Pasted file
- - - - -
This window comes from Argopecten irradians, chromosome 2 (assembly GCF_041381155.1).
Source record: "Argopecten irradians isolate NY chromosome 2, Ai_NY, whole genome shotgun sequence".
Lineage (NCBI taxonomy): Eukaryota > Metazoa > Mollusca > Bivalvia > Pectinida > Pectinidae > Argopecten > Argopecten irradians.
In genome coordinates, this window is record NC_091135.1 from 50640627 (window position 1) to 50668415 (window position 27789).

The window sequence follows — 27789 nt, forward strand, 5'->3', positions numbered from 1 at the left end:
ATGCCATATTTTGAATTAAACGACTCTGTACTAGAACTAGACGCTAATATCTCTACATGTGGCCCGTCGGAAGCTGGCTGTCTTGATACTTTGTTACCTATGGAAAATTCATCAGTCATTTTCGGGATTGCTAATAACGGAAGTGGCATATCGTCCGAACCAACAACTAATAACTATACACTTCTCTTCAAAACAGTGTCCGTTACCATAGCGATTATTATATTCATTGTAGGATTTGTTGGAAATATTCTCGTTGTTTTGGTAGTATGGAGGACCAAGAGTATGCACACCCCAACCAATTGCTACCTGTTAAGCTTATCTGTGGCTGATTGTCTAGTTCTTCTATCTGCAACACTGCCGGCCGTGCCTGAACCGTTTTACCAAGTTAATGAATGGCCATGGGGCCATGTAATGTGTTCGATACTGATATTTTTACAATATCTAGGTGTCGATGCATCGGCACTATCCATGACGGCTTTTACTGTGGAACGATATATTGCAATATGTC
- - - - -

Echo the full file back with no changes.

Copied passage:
This window comes from Argopecten irradians, chromosome 2 (assembly GCF_041381155.1).
Source record: "Argopecten irradians isolate NY chromosome 2, Ai_NY, whole genome shotgun sequence".
Lineage (NCBI taxonomy): Eukaryota > Metazoa > Mollusca > Bivalvia > Pectinida > Pectinidae > Argopecten > Argopecten irradians.
In genome coordinates, this window is record NC_091135.1 from 50640627 (window position 1) to 50668415 (window position 27789).

The window sequence follows — 27789 nt, forward strand, 5'->3', positions numbered from 1 at the left end:
ATGCCATATTTTGAATTAAACGACTCTGTACTAGAACTAGACGCTAATATCTCTACATGTGGCCCGTCGGAAGCTGGCTGTCTTGATACTTTGTTACCTATGGAAAATTCATCAGTCATTTTCGGGATTGCTAATAACGGAAGTGGCATATCGTCCGAACCAACAACTAATAACTATACACTTCTCTTCAAAACAGTGTCCGTTACCATAGCGATTATTATATTCATTGTAGGATTTGTTGGAAATATTCTCGTTGTTTTGGTAGTATGGAGGACCAAGAGTATGCACACCCCAACCAATTGCTACCTGTTAAGCTTATCTGTGGCTGATTGTCTAGTTCTTCTATCTGCAACACTGCCGGCCGTGCCTGAACCGTTTTACCAAGTTAATGAATGGCCATGGGGCCATGTAATGTGTTCGATACTGATATTTTTACAATATCTAGGTGTCGATGCATCGGCACTATCCATGACGGCTTTTACTGTGGAACGATATATTGCAATATGTC